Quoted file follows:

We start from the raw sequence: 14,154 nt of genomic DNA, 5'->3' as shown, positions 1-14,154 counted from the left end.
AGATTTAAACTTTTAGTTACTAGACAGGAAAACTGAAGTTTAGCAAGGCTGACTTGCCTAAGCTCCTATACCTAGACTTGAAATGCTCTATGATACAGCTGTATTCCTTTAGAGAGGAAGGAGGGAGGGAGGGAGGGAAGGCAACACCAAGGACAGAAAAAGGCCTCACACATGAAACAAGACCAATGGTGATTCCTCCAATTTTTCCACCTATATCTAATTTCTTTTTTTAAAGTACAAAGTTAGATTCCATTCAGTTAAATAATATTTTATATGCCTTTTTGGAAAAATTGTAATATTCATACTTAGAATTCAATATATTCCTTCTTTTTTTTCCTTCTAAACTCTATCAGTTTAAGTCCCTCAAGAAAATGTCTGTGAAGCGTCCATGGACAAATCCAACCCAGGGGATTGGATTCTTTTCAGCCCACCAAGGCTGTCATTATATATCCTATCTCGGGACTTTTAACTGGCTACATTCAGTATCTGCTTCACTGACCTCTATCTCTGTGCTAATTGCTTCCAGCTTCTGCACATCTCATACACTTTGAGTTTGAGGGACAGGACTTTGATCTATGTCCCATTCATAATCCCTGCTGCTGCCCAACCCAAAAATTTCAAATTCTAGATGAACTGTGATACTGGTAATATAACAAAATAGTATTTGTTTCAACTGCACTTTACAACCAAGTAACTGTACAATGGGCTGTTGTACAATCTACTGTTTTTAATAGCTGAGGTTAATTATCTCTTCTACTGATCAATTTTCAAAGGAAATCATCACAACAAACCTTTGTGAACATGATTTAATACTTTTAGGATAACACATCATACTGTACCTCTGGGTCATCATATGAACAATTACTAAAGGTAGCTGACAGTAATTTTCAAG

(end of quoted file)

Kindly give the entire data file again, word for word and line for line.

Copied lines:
We start from the raw sequence: 14,154 nt of genomic DNA, 5'->3' as shown, positions 1-14,154 counted from the left end.
AGATTTAAACTTTTAGTTACTAGACAGGAAAACTGAAGTTTAGCAAGGCTGACTTGCCTAAGCTCCTATACCTAGACTTGAAATGCTCTATGATACAGCTGTATTCCTTTAGAGAGGAAGGAGGGAGGGAGGGAGGGAAGGCAACACCAAGGACAGAAAAAGGCCTCACACATGAAACAAGACCAATGGTGATTCCTCCAATTTTTCCACCTATATCTAATTTCTTTTTTTAAAGTACAAAGTTAGATTCCATTCAGTTAAATAATATTTTATATGCCTTTTTGGAAAAATTGTAATATTCATACTTAGAATTCAATATATTCCTTCTTTTTTTTCCTTCTAAACTCTATCAGTTTAAGTCCCTCAAGAAAATGTCTGTGAAGCGTCCATGGACAAATCCAACCCAGGGGATTGGATTCTTTTCAGCCCACCAAGGCTGTCATTATATATCCTATCTCGGGACTTTTAACTGGCTACATTCAGTATCTGCTTCACTGACCTCTATCTCTGTGCTAATTGCTTCCAGCTTCTGCACATCTCATACACTTTGAGTTTGAGGGACAGGACTTTGATCTATGTCCCATTCATAATCCCTGCTGCTGCCCAACCCAAAAATTTCAAATTCTAGATGAACTGTGATACTGGTAATATAACAAAATAGTATTTGTTTCAACTGCACTTTACAACCAAGTAACTGTACAATGGGCTGTTGTACAATCTACTGTTTTTAATAGCTGAGGTTAATTATCTCTTCTACTGATCAATTTTCAAAGGAAATCATCACAACAAACCTTTGTGAACATGATTTAATACTTTTAGGATAACACATCATACTGTACCTCTGGGTCATCATATGAACAATTACTAAAGGTAGCTGACAGTAATTTTCAAG